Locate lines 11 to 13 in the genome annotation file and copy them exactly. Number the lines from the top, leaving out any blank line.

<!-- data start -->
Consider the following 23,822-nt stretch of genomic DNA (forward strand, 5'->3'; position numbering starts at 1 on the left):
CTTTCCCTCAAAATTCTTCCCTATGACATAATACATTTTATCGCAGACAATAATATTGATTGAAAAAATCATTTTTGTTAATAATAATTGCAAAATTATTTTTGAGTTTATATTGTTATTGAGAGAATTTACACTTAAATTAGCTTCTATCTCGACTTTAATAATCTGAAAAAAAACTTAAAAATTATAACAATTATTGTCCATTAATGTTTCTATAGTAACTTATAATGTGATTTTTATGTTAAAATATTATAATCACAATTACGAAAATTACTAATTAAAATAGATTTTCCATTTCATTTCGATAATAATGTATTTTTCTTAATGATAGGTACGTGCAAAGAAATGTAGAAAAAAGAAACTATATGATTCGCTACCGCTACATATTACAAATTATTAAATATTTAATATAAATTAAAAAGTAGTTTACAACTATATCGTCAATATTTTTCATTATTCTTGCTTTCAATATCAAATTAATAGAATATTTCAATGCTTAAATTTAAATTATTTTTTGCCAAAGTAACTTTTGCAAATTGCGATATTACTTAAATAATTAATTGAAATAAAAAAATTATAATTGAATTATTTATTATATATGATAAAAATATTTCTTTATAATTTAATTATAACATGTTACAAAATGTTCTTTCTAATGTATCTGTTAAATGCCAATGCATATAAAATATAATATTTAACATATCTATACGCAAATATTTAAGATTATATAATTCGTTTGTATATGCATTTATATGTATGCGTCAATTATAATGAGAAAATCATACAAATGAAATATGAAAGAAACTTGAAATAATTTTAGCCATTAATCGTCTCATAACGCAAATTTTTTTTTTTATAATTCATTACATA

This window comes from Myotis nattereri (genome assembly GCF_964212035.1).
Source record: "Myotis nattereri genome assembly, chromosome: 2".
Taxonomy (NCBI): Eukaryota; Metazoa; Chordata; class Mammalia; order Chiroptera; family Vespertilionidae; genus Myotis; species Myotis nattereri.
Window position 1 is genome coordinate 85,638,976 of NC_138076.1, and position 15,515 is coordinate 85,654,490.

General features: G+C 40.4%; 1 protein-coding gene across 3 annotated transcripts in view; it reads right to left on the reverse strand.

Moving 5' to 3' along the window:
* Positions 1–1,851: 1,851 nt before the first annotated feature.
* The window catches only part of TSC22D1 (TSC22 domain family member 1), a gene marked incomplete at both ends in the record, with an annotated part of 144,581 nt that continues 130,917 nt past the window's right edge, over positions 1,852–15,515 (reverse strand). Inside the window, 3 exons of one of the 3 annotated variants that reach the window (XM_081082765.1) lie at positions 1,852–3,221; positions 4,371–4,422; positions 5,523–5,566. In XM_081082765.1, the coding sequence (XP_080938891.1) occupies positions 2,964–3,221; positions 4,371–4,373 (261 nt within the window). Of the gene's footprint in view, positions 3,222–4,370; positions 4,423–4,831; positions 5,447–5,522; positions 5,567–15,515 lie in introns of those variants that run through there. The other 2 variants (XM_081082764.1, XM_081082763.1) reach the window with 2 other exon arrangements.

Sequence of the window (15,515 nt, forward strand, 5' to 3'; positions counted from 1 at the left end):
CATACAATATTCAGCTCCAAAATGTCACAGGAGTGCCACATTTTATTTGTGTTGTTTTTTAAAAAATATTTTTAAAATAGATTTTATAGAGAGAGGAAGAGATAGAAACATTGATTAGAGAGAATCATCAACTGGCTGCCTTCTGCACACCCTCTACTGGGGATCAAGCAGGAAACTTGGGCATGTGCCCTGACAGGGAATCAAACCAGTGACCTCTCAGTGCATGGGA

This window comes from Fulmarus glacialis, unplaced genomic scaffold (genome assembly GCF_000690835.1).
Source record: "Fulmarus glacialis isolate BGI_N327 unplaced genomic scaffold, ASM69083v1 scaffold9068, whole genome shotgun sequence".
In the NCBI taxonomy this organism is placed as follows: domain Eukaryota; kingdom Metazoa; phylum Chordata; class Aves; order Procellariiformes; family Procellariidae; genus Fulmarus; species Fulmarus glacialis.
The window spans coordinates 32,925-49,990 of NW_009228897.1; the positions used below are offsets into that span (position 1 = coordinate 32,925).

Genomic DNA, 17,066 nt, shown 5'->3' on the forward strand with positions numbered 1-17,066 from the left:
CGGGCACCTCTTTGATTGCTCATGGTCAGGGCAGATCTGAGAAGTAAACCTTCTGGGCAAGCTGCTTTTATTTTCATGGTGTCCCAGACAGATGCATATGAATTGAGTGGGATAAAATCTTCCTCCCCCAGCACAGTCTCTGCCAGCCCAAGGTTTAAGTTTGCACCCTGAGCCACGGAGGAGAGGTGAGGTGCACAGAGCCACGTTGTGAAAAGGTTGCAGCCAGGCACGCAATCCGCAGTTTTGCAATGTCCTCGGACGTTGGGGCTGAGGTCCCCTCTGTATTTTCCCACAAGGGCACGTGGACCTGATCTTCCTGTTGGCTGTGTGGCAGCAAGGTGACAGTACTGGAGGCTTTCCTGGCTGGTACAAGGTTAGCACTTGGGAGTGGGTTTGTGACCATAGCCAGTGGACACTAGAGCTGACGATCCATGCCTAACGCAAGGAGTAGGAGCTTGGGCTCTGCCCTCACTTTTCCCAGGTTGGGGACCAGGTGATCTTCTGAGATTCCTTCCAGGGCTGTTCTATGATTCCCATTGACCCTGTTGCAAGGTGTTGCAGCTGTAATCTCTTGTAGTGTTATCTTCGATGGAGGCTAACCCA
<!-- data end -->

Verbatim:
Sequence of the window (15,515 nt, forward strand, 5' to 3'; positions counted from 1 at the left end):
CATACAATATTCAGCTCCAAAATGTCACAGGAGTGCCACATTTTATTTGTGTTGTTTTTTAAAAAATATTTTTAAAATAGATTTTATAGAGAGAGGAAGAGATAGAAACATTGATTAGAGAGAATCATCAACTGGCTGCCTTCTGCACACCCTCTACTGGGGATCAAGCAGGAAACTTGGGCATGTGCCCTGACAGGGAATCAAACCAGTGACCTCTCAGTGCATGGGA

This window comes from Fulmarus glacialis, unplaced genomic scaffold (genome assembly GCF_000690835.1).